Category Archives: archaemetry

The recipe of Roman tablets

Even though we know thousand of ancient pharmacological and cosmetic recipes from the Greek and Latin literatures, archaeological discoveries of actual drugs, especially in good conditions, to be characterized from a chemical and botanical point of view, are very rare.

What ingredients did our ancestors use for the preparation of their drugs?

In 1974 a discovery came to help giving an answer to that question. Off the coast of Tuscany the shipwreck of a Roman boat was discovered, and explored during the 1980s and 1990s. The most accredited hypothesis is that the boat, known as the Relitto del Pozzino (Pozzino’s shipwreck), dates 120-140 BCE and that was a trading ship sailing from the Asia minor and Greece areas, carrying wine, glass cup and lamps.

pozzino relitto

The vessel was laying about 18 metres underwater in the Baratti’s gulf, not far from the remains of the important Etruscan city of Populonia, a key port along trade routes across the Mediterranean.

Various pharmacological preparations were also found, together with a surgery hook, a mortar 136 wooden drug vials and in particular several tin boxes. These boxes, called pyxides, were subjected to x-ray examination. The analysis showed something interesting inside one of the pyxides: five circular medicinal “tablets”. Due to the fact that they were sealed, the “tablets” were in a good state of conservation and completely dry, even though they were resting on the sea floor for a very long time.

pozzino tablets

In 2012, a team of Italian scientist, belonging to the Chemistry department of the Pisa’s University and the Evolutionary biology of the Florence’s University, under the supervision of the Superintendence for the Archaeology Heritage of Tuscany, analyzed these remains, combining chemical, mineralogical, and botanical investigations. The scientists used the most modern analytical techniques, like scanning electron microscope (SEM), Fourier transform infrared spectroscopy (FTIR), X-ray powder diffraction (XRD), and gas chromatography/mass spectrometry (GC/MS), with the aim to clarify their compositions and possible uses.

In order to characterize the composition of the materials, fragments were sampled from a broken tablet with a scalpel, dived into subsamples, and stored in glass containers.

The results showed that the disks’ components were about 80% inorganic with zinc as the main element (75%), along with silicon, and iron, as minor elements. For the organic part the analysis pointed out to the presence of starch, that was a well known ingredient of Roman cosmetics, beeswax, a mix of vegetal and animal derived fats, including olive oil, pine resin, that may have prevented the oil from going rancid and opposed microbes’ growth due to its antiseptic properties.

Tablet holder. Courtesy- Erika Ribechini

Comparing the results of these analysis with ancient collections of pharmacological recipes, proves that zinc oxide and hematite were used together in the treatment of eye diseases, as shown in one of Galen’s treatise, Medicines according to Places.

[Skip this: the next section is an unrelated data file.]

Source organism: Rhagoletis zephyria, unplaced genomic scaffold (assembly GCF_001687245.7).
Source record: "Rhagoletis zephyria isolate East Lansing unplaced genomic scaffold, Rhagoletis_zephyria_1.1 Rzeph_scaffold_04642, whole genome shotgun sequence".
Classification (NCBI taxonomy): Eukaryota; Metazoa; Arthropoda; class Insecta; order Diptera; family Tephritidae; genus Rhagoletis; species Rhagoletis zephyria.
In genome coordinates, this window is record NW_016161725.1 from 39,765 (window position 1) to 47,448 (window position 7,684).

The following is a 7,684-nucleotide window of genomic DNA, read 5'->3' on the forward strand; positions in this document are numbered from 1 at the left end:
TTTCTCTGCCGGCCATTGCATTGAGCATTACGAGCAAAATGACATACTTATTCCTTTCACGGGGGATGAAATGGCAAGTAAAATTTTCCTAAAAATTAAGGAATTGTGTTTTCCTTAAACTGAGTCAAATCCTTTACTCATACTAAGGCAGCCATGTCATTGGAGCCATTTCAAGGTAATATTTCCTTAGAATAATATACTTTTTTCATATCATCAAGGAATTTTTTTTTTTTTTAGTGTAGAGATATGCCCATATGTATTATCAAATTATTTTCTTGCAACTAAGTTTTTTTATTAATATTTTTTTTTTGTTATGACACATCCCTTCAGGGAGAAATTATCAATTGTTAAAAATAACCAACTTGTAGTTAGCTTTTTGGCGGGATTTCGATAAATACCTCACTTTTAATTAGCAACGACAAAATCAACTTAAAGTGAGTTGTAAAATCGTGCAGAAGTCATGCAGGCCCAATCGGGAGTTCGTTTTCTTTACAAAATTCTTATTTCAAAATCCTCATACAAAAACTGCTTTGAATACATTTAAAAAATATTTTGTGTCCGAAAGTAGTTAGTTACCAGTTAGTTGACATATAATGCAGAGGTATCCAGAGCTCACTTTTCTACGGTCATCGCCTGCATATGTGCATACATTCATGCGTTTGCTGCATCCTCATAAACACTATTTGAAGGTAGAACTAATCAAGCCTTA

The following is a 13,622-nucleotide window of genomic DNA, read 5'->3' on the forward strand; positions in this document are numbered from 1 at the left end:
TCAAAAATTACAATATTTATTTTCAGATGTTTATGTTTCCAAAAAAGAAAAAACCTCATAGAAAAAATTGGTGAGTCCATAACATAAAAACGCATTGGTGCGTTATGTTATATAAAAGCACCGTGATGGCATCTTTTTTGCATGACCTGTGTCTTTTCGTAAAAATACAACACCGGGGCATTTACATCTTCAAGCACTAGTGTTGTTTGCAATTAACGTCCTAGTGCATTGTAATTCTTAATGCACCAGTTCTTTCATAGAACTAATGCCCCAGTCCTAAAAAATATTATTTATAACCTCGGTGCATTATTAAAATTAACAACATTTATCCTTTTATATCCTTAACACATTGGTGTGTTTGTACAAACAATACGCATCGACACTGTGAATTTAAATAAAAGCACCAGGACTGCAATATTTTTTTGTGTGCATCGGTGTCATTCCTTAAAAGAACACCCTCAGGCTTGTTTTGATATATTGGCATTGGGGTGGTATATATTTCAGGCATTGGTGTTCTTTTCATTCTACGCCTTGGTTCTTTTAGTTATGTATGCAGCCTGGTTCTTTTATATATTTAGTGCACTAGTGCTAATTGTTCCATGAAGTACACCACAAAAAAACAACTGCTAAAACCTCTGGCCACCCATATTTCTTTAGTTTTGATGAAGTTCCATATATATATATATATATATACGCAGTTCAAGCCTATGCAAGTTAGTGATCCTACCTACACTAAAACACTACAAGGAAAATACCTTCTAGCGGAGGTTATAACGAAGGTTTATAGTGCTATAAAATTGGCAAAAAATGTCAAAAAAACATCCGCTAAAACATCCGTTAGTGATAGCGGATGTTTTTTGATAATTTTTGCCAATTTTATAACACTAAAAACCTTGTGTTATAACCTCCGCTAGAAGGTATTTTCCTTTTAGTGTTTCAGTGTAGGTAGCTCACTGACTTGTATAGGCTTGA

“Cleaned Cadmia (zinc oxide), 28 drams; hematite stone, burnt and washed, 24 drams; Cyprian ash (i.e. copper), 24 drams; myrrh, 48 drams; saffron, 4 drams; Spanish opium-poppy, 8 drams; white pepper, 30 grains; gum, 6 drams; dilute with Italian wine. Use with an egg” (Galen, Compositions of medicines according to Places 4.8, 12.774 Khun).

The efficacy of zinc compounds in treating human diseases suggests that zinc carbonate and hydroxycarbonate were the active compounds in the formulation of Pozzino’s tablets. Zinc oxide was considered important from a therapeutic point of view. It was obtained during the casting of copper from minerals also containing zinc ores, as reported by Pliny the Elder in Naturalis historia, and Dioscorides in De materia medica, describing different qualities of cadmia collected from the vaults or walls of the furnaces during copper production. They wrote how this side-product was useful for the eyes’ treatment and for general dermatological purposes.

The compositions and the old recipes described above give very little clues about the way the remedy should have been prepared and applied. We can imagine that all dry products should have been crushed together in a mortar, diluted in wine and moulded into tablets, dried and dissolved in a liquid, as water, wine, or egg (as suggested in the Galen’s recipe).

In a previous study on the Pozzino’s tablets, a US team from the Smithsonian’s Centre for Conservation and evolutionary Genetics, carried out a genetic analysis of the vegetal materials contained in the remains. Comparing the sequences of DNA fragments to a genetic database, the scientists identified many plants, including carrot, radish, parsley, celery, wild onion and cabbage. The results of this research suggested a different theory for the use of the pills. They could have been used for gastrointestinal disorders, and taken by the sailors during their long trips. So, were the Pozzino’s tablets medicines meant to cure sore eyes, or for painful bellies? Whatever the truth is, these findings, studies and debates would help to enhance our knowledge of the sophisticated ancient pharmaceutical world.